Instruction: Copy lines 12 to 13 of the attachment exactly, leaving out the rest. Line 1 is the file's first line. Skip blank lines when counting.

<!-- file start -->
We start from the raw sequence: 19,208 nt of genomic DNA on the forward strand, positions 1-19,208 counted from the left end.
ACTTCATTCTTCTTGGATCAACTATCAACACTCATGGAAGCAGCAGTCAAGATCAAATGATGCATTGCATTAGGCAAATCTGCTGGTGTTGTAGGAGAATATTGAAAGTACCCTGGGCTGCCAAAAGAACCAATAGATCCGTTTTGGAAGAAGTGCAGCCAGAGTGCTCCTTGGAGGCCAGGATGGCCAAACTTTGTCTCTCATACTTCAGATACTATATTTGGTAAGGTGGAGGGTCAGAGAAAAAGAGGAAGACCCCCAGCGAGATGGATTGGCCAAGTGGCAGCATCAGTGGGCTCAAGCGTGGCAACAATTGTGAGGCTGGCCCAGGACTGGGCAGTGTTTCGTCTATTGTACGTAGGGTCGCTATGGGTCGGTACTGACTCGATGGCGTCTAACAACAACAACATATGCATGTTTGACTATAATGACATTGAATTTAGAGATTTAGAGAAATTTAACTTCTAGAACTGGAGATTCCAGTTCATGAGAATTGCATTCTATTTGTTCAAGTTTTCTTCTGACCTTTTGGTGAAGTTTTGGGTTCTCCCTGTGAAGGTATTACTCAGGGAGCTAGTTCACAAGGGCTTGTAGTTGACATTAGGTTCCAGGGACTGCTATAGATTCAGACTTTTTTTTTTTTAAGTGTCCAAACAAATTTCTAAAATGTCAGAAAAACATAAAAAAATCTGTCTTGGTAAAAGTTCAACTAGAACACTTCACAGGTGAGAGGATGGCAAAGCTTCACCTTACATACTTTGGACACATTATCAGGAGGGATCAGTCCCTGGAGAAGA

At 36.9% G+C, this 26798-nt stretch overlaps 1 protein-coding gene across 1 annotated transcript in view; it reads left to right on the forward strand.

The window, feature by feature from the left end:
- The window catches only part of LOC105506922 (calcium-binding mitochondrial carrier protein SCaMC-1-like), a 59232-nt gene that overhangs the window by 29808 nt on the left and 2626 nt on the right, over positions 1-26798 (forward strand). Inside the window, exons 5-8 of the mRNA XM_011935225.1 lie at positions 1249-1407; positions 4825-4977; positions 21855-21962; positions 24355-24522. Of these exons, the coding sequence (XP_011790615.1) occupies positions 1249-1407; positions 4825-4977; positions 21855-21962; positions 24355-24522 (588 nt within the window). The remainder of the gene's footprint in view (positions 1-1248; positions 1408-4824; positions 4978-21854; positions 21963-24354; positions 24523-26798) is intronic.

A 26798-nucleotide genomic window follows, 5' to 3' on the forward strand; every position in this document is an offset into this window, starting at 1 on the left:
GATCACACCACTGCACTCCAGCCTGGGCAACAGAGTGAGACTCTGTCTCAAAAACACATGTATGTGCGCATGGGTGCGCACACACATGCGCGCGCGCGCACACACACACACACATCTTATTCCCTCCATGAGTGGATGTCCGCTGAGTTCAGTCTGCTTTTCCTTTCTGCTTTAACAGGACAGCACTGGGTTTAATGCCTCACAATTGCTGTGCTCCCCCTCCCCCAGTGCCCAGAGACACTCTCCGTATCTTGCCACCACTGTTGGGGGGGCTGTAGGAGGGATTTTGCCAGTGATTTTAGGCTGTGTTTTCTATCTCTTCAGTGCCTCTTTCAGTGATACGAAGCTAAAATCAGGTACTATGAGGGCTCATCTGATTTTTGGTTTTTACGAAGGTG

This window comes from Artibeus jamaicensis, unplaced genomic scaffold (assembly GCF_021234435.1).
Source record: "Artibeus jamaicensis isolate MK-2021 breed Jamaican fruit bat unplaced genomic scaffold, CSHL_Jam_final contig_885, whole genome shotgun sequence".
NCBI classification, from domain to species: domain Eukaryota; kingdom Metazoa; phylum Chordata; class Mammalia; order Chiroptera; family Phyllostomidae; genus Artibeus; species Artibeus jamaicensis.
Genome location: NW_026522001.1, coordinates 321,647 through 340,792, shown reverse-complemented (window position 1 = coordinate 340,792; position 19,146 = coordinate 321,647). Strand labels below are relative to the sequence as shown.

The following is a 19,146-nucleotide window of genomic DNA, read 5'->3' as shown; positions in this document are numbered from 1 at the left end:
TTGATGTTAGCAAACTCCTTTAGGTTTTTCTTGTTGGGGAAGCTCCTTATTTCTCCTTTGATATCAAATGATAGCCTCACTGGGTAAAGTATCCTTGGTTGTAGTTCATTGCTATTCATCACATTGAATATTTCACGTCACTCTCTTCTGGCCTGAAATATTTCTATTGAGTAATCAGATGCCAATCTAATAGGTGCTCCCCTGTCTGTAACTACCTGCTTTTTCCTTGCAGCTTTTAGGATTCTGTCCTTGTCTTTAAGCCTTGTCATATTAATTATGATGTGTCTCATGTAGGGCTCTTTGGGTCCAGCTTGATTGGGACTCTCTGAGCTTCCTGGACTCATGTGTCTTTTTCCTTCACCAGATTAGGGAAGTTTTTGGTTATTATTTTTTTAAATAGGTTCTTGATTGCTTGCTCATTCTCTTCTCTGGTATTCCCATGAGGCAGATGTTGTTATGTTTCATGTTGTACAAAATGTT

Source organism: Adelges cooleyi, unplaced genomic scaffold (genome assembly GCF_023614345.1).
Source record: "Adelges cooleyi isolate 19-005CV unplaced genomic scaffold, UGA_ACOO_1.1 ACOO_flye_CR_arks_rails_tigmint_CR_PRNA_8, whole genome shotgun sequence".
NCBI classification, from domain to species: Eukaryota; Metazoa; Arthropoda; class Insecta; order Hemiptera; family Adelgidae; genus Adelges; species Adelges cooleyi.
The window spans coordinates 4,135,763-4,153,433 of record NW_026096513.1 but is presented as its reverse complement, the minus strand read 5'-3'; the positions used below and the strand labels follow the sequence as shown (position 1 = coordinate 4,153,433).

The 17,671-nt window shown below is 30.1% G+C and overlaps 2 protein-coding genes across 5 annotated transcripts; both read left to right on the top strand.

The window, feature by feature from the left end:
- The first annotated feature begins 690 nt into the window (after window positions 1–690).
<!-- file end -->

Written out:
The following is a 19,146-nucleotide window of genomic DNA, read 5'->3' as shown; positions in this document are numbered from 1 at the left end:
TTGATGTTAGCAAACTCCTTTAGGTTTTTCTTGTTGGGGAAGCTCCTTATTTCTCCTTTGATATCAAATGATAGCCTCACTGGGTAAAGTATCCTTGGTTGTAGTTCATTGCTATTCATCACATTGAATATTTCACGTCACTCTCTTCTGGCCTGAAATATTTCTATTGAGTAATCAGATGCCAATCTAATAGGTGCTCCCCTGTCTGTAACTACCTGCTTTTTCCTTGCAGCTTTTAGGATTCTGTCCTTGTCTTTAAGCCTTGTCATATTAATTATGATGTGTCTCATGTAGGGCTCTTTGGGTCCAGCTTGATTGGGACTCTCTGAGCTTCCTGGACTCATGTGTCTTTTTCCTTCACCAGATTAGGGAAGTTTTTGGTTATTATTTTTTTAAATAGGTTCTTGATTGCTTGCTCATTCTCTTCTCTGGTATTCCCATGAGGCAGATGTTGTTATGTTTCATGTTGTACAAAATGTT